• If you "trust" ferritin, then deciding on acceptable levels is yet another concern. In many athletes, keeping levels in the 20-30 range is a challenge during period of heavier training or competition, with levels higher than that a true accomplishment.

So, how should you use this information to make sensible decisions for your health and athletic performance?

  • Do not use any supplemental iron products (liquid iron, iron pills, ect) without appropriate medical evaluation and testing.
    • Those tests can include measurements of red cell counts (hemoglobin), total body iron, red cell iron saturation, ferritin, and possibly a test called soluble transferrin receptor which might be more accurate than ferritin in measure iron stores.
  • If you are clearly in Group 1 or Group 2 from above, then your decision is probably more clearly defined.
  • If like many people you are in Group 3, or even if you are in Group 1 or 2 and have questions, strong recommend scheduling a meeting with a sports medicine specialist who has additional experience, training and appreciation for the stresses and demands of higher level athletes to review your diet, training program and lab tests.  

What is Role of Iron Supplementation in Non-Anemic Endurance Athletes?

It is relatively common to have young endurance athletes come into my office requesting lab work to check for anemia (low red cell counts) and iron stores in hopes of finding a relatively straight-forward treatment for fatigue or low performance. While the prevailing trends in the sports medicine literature are more in favor of iron supplementation,  I must also bear caution that iron treatments alone are not a "magic bullet" and that more specific review of training regime, diet, and sleep patterns is absolutely essential.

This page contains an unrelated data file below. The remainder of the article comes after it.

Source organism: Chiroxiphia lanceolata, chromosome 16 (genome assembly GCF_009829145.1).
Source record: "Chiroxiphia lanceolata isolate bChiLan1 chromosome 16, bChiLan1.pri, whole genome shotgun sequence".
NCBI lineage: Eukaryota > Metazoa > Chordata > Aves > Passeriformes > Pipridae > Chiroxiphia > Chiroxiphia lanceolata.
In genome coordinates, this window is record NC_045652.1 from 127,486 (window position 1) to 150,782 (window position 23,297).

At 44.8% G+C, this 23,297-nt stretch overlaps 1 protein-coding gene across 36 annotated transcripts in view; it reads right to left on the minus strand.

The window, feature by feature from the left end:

There is no doubt that endurance athletes are at particular risk for anemia, Potential exercise-related causes include iron losses through sweat, stool and urine along with breakdown of red cells with foot impact against the ground in running. Concerns about the role of chronic training-related inflammation reducing general body iron absorption and recycling and a diet deficient in adequate iron intake may also compound the issue.

We may also hold a higher expectation for red cell count numbers in endurance athletes, and this bias creates more findings of relative anemia. Red cell levels that are in the low normal range may be fine for the less active or couch potatoes of the world, but may not be as acceptable for a higher level runner, swimmer or cyclist.

Over the past 5-10 years, I have definitely seen a movement among athletes, coaches and sports medicine experts to be more apt to recommend iron supplementation for endurance athletes who have low iron stores but who are not be anemic (have low red cell counts). Prior to that time, the prevailing thought was to favor iron treatments only for those athletes who were both anemic and having lower iron stores.  The results of a recent meta-analysis in the British Journal of Sports Medicine lend additional support that iron supplementation for low iron stores without frank anemia can improve iron status and aerobic capacity.

Interesting points discussed in the article that may further influence treatment recommendations include: